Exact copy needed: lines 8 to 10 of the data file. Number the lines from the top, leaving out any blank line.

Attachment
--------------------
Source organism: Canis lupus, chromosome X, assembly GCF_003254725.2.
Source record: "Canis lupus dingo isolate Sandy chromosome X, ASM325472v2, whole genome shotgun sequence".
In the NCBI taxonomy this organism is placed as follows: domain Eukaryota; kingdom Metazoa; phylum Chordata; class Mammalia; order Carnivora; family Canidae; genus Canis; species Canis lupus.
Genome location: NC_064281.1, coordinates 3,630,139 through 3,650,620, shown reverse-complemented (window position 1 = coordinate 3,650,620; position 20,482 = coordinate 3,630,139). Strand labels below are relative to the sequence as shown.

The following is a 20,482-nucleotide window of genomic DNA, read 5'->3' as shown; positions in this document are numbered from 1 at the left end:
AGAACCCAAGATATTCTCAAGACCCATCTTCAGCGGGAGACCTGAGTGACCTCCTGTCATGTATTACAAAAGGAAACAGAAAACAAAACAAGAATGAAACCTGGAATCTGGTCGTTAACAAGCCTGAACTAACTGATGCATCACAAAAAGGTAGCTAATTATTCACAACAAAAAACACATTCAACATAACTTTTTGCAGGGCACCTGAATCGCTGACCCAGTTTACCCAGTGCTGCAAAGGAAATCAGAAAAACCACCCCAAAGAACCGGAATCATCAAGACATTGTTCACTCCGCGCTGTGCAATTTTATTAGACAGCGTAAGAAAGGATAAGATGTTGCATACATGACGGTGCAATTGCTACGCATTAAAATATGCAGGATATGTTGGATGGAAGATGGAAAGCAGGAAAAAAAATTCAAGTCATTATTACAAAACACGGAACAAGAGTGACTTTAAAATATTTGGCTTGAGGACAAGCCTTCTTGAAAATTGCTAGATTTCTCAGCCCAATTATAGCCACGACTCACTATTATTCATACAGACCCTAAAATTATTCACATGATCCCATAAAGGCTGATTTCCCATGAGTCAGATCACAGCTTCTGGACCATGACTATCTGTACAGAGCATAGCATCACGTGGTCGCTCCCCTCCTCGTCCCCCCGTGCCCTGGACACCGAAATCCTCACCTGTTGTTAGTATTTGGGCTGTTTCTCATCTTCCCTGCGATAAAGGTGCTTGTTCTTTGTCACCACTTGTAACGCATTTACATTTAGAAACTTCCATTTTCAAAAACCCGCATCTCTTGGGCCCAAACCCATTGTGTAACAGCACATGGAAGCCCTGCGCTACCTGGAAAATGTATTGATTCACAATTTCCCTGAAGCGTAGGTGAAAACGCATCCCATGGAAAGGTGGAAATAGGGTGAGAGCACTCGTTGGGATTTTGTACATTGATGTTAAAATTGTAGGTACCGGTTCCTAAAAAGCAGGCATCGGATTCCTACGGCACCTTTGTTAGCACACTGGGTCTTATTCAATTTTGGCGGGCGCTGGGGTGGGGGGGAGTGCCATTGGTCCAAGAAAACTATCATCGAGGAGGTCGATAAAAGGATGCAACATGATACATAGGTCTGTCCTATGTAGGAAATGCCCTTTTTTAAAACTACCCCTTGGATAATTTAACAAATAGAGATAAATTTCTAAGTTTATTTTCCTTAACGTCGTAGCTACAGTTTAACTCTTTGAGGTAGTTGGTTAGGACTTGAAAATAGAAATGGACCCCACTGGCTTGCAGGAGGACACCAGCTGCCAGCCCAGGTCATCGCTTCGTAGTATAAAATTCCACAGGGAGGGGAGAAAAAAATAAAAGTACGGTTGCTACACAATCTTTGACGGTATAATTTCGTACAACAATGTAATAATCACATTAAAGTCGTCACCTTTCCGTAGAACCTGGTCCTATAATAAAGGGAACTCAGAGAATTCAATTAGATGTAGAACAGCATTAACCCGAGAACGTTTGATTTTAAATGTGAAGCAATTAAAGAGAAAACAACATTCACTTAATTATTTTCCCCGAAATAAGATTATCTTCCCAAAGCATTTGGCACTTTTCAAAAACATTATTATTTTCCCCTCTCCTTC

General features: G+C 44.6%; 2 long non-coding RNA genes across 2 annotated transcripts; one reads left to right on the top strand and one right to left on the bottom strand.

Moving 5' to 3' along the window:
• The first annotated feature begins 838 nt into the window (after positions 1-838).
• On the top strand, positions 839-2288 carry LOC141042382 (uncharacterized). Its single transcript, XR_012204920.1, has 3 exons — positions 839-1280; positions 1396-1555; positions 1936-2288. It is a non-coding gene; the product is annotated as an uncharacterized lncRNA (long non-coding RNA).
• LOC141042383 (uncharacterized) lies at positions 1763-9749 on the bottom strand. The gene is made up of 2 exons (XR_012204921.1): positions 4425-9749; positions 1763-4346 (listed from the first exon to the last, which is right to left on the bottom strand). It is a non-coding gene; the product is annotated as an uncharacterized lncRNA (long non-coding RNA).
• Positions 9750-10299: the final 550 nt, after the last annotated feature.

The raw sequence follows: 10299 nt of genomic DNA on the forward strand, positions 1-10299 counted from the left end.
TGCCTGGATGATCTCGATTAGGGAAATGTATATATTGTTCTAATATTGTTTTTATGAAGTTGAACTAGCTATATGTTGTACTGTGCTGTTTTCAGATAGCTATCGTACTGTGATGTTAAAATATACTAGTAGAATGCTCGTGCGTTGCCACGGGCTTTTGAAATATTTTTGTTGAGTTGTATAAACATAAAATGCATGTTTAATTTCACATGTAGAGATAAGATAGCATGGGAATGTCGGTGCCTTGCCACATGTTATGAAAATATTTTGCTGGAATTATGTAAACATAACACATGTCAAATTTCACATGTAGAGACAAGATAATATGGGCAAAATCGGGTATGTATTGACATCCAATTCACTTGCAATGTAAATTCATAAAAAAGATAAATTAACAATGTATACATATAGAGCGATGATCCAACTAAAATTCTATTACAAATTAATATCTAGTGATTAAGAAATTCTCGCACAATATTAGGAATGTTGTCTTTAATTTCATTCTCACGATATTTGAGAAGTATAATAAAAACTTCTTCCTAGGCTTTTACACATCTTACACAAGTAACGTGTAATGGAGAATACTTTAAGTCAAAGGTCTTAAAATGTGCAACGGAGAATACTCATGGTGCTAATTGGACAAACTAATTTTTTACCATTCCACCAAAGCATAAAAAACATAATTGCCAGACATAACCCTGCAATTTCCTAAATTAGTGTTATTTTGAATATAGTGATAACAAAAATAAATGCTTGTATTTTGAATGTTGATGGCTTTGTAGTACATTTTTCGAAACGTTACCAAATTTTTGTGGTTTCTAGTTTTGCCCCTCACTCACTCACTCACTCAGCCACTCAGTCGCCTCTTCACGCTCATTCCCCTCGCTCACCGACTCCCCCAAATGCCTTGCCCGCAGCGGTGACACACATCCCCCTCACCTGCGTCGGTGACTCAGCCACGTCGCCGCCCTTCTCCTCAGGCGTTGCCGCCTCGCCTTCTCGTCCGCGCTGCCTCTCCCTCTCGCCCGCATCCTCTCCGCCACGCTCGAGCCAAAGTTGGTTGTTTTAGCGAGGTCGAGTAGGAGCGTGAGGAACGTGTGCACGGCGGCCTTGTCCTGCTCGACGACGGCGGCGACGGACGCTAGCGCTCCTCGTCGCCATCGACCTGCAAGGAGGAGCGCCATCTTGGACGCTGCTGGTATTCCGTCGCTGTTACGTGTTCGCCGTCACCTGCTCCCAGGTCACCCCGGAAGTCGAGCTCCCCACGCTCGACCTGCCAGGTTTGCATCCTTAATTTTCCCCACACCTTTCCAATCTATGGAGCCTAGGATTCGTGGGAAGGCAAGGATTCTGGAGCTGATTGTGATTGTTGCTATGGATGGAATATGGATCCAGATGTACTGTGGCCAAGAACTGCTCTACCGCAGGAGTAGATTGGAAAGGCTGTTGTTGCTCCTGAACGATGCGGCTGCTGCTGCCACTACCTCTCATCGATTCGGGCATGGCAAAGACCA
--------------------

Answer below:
Moving 5' to 3' along the window:
• The first annotated feature begins 838 nt into the window (after positions 1-838).
• On the top strand, positions 839-2288 carry LOC141042382 (uncharacterized). Its single transcript, XR_012204920.1, has 3 exons — positions 839-1280; positions 1396-1555; positions 1936-2288. It is a non-coding gene; the product is annotated as an uncharacterized lncRNA (long non-coding RNA).